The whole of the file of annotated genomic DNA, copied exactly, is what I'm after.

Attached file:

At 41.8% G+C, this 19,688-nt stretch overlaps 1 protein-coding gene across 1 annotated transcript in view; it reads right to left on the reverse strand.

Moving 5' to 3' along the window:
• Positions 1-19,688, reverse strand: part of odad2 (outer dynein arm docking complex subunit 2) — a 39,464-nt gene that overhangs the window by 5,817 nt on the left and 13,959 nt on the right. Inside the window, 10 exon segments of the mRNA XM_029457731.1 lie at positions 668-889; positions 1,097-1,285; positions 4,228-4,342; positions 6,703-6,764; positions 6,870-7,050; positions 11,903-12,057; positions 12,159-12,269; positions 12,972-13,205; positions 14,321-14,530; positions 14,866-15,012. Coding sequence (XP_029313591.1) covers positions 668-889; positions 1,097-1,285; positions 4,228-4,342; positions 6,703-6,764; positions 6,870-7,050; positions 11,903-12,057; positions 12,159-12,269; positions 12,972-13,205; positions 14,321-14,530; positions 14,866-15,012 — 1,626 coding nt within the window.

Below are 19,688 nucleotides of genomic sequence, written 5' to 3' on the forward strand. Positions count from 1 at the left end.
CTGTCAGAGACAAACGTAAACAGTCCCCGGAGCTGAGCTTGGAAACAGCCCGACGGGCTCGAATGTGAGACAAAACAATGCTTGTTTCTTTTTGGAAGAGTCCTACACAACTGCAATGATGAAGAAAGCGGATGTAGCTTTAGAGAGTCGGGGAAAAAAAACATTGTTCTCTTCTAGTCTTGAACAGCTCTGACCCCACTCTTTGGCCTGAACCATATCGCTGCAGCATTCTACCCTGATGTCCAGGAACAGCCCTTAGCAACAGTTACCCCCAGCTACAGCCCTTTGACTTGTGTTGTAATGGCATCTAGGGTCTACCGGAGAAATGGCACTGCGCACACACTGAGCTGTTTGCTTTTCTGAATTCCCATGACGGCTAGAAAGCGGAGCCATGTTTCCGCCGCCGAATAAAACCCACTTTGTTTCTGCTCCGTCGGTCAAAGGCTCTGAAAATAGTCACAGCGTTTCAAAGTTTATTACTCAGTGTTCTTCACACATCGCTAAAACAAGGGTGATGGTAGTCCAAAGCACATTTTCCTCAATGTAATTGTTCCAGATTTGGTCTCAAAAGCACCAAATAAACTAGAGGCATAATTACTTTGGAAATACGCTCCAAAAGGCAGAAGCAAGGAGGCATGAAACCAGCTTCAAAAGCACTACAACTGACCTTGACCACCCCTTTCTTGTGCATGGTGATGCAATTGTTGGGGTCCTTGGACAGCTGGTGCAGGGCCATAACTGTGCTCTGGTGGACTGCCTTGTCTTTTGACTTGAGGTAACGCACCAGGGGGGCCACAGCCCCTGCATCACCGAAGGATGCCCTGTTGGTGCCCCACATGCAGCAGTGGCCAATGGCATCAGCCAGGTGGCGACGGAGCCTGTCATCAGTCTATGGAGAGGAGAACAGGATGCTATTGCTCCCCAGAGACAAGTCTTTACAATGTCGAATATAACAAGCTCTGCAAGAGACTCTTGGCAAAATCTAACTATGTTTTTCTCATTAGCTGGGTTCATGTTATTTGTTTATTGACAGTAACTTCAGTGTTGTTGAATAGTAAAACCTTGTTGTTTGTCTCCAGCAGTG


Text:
At 41.8% G+C, this 19,688-nt stretch overlaps 1 protein-coding gene across 1 annotated transcript in view; it reads right to left on the reverse strand.

Moving 5' to 3' along the window:
• Positions 1-19,688, reverse strand: part of odad2 (outer dynein arm docking complex subunit 2) — a 39,464-nt gene that overhangs the window by 5,817 nt on the left and 13,959 nt on the right. Inside the window, 10 exon segments of the mRNA XM_029457731.1 lie at positions 668-889; positions 1,097-1,285; positions 4,228-4,342; positions 6,703-6,764; positions 6,870-7,050; positions 11,903-12,057; positions 12,159-12,269; positions 12,972-13,205; positions 14,321-14,530; positions 14,866-15,012. Coding sequence (XP_029313591.1) covers positions 668-889; positions 1,097-1,285; positions 4,228-4,342; positions 6,703-6,764; positions 6,870-7,050; positions 11,903-12,057; positions 12,159-12,269; positions 12,972-13,205; positions 14,321-14,530; positions 14,866-15,012 — 1,626 coding nt within the window.

Below are 19,688 nucleotides of genomic sequence, written 5' to 3' on the forward strand. Positions count from 1 at the left end.
CTGTCAGAGACAAACGTAAACAGTCCCCGGAGCTGAGCTTGGAAACAGCCCGACGGGCTCGAATGTGAGACAAAACAATGCTTGTTTCTTTTTGGAAGAGTCCTACACAACTGCAATGATGAAGAAAGCGGATGTAGCTTTAGAGAGTCGGGGAAAAAAAACATTGTTCTCTTCTAGTCTTGAACAGCTCTGACCCCACTCTTTGGCCTGAACCATATCGCTGCAGCATTCTACCCTGATGTCCAGGAACAGCCCTTAGCAACAGTTACCCCCAGCTACAGCCCTTTGACTTGTGTTGTAATGGCATCTAGGGTCTACCGGAGAAATGGCACTGCGCACACACTGAGCTGTTTGCTTTTCTGAATTCCCATGACGGCTAGAAAGCGGAGCCATGTTTCCGCCGCCGAATAAAACCCACTTTGTTTCTGCTCCGTCGGTCAAAGGCTCTGAAAATAGTCACAGCGTTTCAAAGTTTATTACTCAGTGTTCTTCACACATCGCTAAAACAAGGGTGATGGTAGTCCAAAGCACATTTTCCTCAATGTAATTGTTCCAGATTTGGTCTCAAAAGCACCAAATAAACTAGAGGCATAATTACTTTGGAAATACGCTCCAAAAGGCAGAAGCAAGGAGGCATGAAACCAGCTTCAAAAGCACTACAACTGACCTTGACCACCCCTTTCTTGTGCATGGTGATGCAATTGTTGGGGTCCTTGGACAGCTGGTGCAGGGCCATAACTGTGCTCTGGTGGACTGCCTTGTCTTTTGACTTGAGGTAACGCACCAGGGGGGCCACAGCCCCTGCATCACCGAAGGATGCCCTGTTGGTGCCCCACATGCAGCAGTGGCCAATGGCATCAGCCAGGTGGCGACGGAGCCTGTCATCAGTCTATGGAGAGGAGAACAGGATGCTATTGCTCCCCAGAGACAAGTCTTTACAATGTCGAATATAACAAGCTCTGCAAGAGACTCTTGGCAAAATCTAACTATGTTTTTCTCATTAGCTGGGTTCATGTTATTTGTTTATTGACAGTAACTTCAGTGTTGTTGAATAGTAAAACCTTGTTGTTTGTCTCCAGCAGTG